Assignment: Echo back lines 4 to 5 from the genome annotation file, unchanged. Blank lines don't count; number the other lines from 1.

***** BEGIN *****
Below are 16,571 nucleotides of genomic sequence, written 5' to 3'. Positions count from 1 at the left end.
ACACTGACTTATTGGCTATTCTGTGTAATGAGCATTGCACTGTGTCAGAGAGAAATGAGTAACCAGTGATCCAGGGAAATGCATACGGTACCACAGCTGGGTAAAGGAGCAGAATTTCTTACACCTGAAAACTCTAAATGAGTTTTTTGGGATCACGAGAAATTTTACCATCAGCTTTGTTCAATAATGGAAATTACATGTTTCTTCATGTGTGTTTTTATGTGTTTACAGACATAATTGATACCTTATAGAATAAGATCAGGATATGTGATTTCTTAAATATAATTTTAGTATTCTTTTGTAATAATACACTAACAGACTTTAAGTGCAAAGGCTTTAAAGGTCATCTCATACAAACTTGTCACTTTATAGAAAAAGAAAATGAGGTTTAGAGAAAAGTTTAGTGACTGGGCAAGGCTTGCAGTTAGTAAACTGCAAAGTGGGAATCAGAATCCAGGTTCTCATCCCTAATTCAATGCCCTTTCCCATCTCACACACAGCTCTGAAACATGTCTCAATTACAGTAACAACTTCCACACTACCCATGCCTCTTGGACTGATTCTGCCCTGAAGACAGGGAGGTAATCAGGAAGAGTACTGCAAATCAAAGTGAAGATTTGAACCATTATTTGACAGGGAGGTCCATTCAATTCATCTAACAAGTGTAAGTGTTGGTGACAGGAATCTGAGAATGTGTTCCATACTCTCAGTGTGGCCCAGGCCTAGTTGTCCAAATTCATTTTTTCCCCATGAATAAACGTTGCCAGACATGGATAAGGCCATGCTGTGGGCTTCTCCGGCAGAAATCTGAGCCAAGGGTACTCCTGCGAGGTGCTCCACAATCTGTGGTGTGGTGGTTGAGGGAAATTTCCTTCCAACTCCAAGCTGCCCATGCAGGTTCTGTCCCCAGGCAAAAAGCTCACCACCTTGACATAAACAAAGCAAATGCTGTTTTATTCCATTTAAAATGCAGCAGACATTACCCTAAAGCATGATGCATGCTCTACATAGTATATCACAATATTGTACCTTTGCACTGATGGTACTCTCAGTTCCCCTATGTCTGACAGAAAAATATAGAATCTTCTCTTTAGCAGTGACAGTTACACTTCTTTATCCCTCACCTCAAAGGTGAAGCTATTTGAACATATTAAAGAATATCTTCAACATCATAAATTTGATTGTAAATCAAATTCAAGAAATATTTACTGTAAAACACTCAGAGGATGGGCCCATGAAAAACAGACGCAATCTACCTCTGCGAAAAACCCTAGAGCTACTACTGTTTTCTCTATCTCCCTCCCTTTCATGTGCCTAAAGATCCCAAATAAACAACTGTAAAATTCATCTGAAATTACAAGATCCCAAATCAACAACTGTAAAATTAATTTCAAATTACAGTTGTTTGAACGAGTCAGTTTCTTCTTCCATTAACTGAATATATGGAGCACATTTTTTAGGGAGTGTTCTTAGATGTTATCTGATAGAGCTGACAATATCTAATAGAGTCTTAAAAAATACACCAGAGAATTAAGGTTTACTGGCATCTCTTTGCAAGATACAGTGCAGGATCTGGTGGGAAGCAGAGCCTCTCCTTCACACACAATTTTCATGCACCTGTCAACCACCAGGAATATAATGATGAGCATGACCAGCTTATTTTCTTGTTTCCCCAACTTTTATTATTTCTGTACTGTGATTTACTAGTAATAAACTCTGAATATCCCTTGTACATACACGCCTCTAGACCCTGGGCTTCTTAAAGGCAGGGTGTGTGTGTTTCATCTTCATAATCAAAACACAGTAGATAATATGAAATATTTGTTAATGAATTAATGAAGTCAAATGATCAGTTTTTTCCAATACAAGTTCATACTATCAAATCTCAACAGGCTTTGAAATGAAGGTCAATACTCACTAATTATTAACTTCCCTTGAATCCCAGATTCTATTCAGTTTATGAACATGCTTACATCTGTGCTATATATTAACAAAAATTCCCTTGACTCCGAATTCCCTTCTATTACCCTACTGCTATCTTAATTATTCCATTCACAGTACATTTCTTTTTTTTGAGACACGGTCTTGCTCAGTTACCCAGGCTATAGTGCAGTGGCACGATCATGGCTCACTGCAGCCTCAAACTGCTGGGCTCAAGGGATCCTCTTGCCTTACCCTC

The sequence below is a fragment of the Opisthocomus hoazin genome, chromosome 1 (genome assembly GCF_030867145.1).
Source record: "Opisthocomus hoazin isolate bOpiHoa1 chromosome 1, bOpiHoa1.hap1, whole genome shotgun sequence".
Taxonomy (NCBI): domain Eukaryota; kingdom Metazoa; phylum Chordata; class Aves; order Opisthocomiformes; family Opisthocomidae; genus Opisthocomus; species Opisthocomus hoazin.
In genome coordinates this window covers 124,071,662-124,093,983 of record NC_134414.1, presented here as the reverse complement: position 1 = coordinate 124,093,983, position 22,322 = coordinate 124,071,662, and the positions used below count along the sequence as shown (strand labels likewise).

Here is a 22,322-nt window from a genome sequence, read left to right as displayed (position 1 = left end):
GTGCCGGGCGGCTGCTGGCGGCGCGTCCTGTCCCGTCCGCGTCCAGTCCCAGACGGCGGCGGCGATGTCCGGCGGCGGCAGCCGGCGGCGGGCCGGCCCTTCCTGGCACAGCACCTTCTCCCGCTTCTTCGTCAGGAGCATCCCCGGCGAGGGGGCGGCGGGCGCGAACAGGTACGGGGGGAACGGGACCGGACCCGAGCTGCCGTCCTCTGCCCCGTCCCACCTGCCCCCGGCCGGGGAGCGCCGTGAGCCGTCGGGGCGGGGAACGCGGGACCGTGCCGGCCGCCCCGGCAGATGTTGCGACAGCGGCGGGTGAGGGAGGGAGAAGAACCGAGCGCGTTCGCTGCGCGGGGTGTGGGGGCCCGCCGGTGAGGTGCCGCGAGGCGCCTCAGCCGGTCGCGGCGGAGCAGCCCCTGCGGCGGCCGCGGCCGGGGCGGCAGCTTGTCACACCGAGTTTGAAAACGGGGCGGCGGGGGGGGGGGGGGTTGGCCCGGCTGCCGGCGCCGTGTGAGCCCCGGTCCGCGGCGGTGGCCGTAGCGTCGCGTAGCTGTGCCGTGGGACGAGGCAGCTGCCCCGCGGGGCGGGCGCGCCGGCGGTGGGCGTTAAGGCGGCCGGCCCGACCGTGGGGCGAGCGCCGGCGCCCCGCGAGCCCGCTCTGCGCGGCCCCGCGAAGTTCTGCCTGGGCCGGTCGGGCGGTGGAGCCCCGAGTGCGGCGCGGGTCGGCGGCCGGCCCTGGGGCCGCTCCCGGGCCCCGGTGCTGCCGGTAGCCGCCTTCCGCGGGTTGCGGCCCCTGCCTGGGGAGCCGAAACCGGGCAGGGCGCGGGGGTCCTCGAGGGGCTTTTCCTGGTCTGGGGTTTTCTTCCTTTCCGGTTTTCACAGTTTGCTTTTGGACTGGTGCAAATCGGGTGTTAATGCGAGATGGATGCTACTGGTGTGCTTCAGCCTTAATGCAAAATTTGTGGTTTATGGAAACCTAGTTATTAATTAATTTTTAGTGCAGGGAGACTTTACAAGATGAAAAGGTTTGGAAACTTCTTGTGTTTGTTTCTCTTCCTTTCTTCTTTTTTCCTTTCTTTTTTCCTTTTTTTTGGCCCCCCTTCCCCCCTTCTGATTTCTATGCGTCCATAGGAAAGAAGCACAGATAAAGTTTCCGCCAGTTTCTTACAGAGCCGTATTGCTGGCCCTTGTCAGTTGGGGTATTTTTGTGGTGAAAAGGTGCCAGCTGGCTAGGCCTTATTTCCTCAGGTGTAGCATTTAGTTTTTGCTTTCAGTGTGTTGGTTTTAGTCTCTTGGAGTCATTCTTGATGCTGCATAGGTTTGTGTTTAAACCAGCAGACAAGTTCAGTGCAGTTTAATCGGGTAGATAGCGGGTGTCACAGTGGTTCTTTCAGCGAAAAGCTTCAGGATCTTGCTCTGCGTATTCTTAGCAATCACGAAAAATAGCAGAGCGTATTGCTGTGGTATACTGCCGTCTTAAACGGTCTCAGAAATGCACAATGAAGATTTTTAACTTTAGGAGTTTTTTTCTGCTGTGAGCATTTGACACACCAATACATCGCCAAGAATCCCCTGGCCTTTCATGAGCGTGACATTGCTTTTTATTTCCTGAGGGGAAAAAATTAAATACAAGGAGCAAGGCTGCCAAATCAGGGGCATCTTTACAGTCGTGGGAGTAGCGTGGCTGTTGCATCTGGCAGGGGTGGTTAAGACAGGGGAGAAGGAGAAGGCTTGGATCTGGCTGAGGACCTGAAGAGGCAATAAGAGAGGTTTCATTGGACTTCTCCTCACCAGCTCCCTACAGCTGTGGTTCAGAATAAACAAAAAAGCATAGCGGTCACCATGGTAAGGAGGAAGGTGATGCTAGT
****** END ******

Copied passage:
Source record: "Opisthocomus hoazin isolate bOpiHoa1 chromosome 1, bOpiHoa1.hap1, whole genome shotgun sequence".
Taxonomy (NCBI): domain Eukaryota; kingdom Metazoa; phylum Chordata; class Aves; order Opisthocomiformes; family Opisthocomidae; genus Opisthocomus; species Opisthocomus hoazin.